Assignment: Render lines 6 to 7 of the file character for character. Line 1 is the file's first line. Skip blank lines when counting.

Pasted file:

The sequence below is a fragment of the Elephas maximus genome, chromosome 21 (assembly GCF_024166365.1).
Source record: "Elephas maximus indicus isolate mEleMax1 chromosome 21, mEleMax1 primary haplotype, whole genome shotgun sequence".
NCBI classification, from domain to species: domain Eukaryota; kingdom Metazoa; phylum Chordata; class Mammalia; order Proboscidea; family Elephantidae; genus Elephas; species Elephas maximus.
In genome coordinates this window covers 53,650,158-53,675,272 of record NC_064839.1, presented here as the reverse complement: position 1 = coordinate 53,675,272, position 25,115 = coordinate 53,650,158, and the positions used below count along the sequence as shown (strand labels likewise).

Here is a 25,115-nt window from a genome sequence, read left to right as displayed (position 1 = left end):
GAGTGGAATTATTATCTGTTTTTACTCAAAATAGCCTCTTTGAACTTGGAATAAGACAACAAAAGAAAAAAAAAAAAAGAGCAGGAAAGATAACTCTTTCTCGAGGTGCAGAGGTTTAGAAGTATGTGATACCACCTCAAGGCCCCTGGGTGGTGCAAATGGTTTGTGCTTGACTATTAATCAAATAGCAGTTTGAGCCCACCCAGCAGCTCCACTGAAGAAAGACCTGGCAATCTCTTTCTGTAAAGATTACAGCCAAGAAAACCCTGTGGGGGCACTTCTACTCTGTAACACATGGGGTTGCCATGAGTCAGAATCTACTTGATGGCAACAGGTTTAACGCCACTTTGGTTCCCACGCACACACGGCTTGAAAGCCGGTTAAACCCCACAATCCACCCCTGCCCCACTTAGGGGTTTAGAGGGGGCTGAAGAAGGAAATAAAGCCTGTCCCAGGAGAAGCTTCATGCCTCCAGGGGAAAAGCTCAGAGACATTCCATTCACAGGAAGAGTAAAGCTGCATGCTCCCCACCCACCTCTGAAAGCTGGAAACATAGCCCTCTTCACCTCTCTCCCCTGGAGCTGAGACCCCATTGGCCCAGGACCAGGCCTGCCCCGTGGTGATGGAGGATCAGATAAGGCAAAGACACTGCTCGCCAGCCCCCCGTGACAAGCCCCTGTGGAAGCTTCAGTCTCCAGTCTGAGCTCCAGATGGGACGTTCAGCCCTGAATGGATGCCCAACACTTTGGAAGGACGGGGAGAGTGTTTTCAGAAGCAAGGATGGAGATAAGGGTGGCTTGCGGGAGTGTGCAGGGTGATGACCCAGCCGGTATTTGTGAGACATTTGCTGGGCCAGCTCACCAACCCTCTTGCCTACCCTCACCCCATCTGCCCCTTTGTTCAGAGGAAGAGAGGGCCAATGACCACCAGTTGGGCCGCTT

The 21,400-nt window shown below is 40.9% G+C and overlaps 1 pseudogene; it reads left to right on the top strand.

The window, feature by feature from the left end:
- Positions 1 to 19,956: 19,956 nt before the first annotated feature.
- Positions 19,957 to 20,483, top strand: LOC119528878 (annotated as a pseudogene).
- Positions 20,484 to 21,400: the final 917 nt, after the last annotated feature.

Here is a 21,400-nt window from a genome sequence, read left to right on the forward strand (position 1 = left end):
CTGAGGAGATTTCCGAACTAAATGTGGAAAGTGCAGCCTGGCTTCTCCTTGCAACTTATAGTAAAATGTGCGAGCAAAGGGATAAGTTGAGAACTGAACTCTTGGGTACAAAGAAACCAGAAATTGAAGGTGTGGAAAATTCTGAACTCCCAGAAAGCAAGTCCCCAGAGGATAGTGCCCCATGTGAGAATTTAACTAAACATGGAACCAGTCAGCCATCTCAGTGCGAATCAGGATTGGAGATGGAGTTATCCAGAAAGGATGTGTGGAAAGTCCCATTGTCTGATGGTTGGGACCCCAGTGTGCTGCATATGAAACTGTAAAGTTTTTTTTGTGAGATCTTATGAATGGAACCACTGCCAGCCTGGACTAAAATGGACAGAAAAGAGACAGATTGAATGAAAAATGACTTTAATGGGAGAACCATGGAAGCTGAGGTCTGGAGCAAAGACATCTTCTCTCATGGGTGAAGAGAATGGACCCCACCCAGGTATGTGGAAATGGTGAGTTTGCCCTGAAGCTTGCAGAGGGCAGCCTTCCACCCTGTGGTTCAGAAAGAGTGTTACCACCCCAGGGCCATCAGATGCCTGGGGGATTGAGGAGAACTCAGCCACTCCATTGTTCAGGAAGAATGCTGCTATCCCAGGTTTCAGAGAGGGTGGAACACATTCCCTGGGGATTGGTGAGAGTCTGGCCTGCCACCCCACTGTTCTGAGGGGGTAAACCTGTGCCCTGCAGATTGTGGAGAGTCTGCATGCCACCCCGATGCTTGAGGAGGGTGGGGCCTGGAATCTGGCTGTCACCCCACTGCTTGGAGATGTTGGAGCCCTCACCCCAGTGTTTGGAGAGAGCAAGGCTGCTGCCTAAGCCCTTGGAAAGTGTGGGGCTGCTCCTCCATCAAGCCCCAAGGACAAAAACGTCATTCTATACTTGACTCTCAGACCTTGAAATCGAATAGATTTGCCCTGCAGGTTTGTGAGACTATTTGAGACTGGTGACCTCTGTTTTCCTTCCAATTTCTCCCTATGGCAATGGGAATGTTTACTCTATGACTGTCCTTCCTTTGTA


GAGTGGAATTATTATCTGTTTTTACTCAAAATAGCCTCTTTGAACTTGGAATAAGACAACAAAAGAAAAAAAAAAAAAGAGCAGGAAAGATAACTCTTTCTCGAGGTGCAGAGGTTTAGAAGTATGTGATACCACCTCAAGGCCCCTGGGTGGTGCAAATGGTTTGTGCTTGACTATTAATCAAATAGCAGTTTGAGCCCACCCAGCAGCTCCACTGAAGAAAGACCTGGCAATCTCTTTCTGTAAAGATTACAGCCAAGAAAACCCTGTGGGGGCACTTCTACTCTGTAACACATGGGGTTGCCATGAGTCAGAATCTACTTGATGGCAACAGGTTTAACGCCACTTTGGTTCCCACGCACACACGGCTTGAAAGCCGGTTAAACCCCACAATCCACCCCTGCCCCACTTAGGGGTTTAGAGGGGGCTGAAGAAGGAAATAAAGCCTGTCCCAGGAGAAGCTTCATGCCTCCAGGGGAAAAGCTCAGAGACATTCCATTCACAGGAAGAGTAAAGCTGCATGCTCCCCACCCACCTCTGAAAGCTGGAAACATAGCCCTCTTCACCTCTCTCCCCTGGAGCTGAGACCCCATTGGCCCAGGACCAGGCCTGCCCCGTGGTGATGGAGGATCAGATAAGGCAAAGACACTGCTCGCCAGCCCCCCGTGACAAGCCCCTGTGGAAGCTTCAGTCTCCAGTCTGAGCTCCAGATGGGACGTTCAGCCCTGAATGGATGCCCAACACTTTGGAAGGACGGGGAGAGTGTTTTCAGAAGCAAGGATGGAGATAAGGGTGGCTTGCGGGAGTGTGCAGGGTGATGACCCAGCCGGTATTTGTGAGACATTTGCTGGGCCAGCTCACCAACCCTCTTGCCTACCCTCACCCCATCTGCCCCTTTGTTCAGAGGAAGAGAGGGCCAATGACCACCAGTTGGGCCGCTT

The 21,400-nt window shown below is 40.9% G+C and overlaps 1 pseudogene; it reads left to right on the top strand.